Plant Spring bulbs
Now is a great time to plant spring bulbs such as crocuses, daffodils, hyacinths, bluebells and fritillaries. Each bulb you purchase (online, from your local garden centre, or even your local supermarket) will have different instructions as to how deep to plant. If you’d like recommendations for which bulbs will go well with your Dig bed if you are a customer already, just drop us an email at email@example.com
Trim evergreen hedges
Give evergreen hedges a final trim to make sure they are in shape for winter,. Cutting hedges slightly narrower at the top than the bottom will make them less likely to get damaged in winter, and will prevent the hedge from shading itself out at the base, which can lead to dead patches.
Give everything a good clean
Cleaning up patios and hard surfaces where you will be walking during the winter months is a really sensible idea. Removing moss and algae from these areas now will prevent them becoming slippery during the winter. It’s also a great idea to clear up any debris from patios, such as dead leaves which will begin to accumulate as we move into autumn – these can also become very slippery.
Don’t forget to tidy up your plants too
Smarten up perennials that have gone over (gardening speak for finished growing and beginning to die back) by removing dead areas. If you like how they look though, as some plants can look very pretty even when they’re finished for the year, do leave them. Gardening really is about what you like, as much as anything else! Give your beds a good weed too, if you’re uncertain what is a weed and what isn’t just drop us a photo on Instagram messages and we can help identify the right plants to pull up. Also consider applying a thick layer of mulch to your beds (such as compost or leaf mould), being careful not to cover up plants, but surround them to the base of the plant. This will smarten up your bed with rich, dark contrast, and help to further retain moisture.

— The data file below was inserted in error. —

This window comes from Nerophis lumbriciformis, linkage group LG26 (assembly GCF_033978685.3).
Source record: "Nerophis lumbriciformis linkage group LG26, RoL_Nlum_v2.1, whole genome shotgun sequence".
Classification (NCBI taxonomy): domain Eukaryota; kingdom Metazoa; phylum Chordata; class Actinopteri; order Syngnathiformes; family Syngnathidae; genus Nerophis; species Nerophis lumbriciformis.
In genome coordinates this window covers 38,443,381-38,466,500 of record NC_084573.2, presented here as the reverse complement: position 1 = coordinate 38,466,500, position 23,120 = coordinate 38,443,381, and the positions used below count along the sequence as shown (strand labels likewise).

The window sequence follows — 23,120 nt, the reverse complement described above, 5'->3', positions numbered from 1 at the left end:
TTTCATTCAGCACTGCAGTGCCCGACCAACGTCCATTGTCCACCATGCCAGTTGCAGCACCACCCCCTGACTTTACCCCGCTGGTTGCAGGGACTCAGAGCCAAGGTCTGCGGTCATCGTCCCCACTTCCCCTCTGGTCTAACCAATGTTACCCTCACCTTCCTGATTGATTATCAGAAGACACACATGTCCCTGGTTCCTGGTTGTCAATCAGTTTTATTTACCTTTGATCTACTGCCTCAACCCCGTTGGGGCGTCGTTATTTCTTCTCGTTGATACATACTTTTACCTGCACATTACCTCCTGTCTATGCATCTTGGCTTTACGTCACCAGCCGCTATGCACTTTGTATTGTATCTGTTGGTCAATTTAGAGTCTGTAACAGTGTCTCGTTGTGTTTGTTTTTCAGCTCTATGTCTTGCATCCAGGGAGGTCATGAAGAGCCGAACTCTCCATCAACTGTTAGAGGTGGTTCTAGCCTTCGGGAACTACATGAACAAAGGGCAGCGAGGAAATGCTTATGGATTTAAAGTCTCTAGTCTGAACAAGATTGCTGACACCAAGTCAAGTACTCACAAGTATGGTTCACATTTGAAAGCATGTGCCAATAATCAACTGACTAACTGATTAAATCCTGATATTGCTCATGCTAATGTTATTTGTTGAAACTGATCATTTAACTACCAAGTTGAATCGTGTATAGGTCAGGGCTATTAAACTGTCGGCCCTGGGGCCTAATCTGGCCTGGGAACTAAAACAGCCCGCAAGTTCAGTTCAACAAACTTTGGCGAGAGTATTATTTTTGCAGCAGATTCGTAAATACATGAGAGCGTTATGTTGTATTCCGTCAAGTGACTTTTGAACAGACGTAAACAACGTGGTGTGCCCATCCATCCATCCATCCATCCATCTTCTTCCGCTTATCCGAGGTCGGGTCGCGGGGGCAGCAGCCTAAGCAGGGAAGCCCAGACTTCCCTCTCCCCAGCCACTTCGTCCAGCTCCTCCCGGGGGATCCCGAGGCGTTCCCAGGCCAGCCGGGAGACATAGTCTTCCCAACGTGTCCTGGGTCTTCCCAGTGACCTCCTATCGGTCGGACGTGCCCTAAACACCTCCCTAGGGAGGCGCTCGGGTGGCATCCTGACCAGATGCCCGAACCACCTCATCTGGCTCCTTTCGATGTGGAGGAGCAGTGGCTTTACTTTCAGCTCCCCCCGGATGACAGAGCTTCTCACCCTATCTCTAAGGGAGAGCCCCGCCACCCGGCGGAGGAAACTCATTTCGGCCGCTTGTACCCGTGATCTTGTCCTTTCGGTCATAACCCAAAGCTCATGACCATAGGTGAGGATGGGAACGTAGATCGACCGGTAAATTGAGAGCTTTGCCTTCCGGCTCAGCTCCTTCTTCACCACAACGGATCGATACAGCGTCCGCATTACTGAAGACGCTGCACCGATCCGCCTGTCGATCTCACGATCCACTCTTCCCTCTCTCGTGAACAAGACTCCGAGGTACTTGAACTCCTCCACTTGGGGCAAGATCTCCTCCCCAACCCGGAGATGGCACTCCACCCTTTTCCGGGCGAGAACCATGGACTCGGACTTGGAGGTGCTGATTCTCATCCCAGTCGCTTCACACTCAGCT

Replenish your lawn
If you have a lawn, this is an ideal time of year to create new areas or replenish existing ones with seed. To improve your lawn if you already have one, you can apply autumn lawn feed (high in potassium, and low in nitrogen) and seed patchy areas. Grass grows spectacularly well at this time of year. Growing a new lawn from seed is less expensive than using turf, and seeds are also easier to store. Seeding a new lawn in autumn takes advantage of the warm soil, the moisture and the mild weather.
If needed, this is a good time of year to prune (or cut back) late flowering shrubs, such as Helianthemum. Pruning climbing roses and rambling roses once they’ve finished flowering – which feature regularly in our Cottage theme – is a good job to do now too. If your roses are repeat-flowering varieties however, leave them until later in the year, towards late October.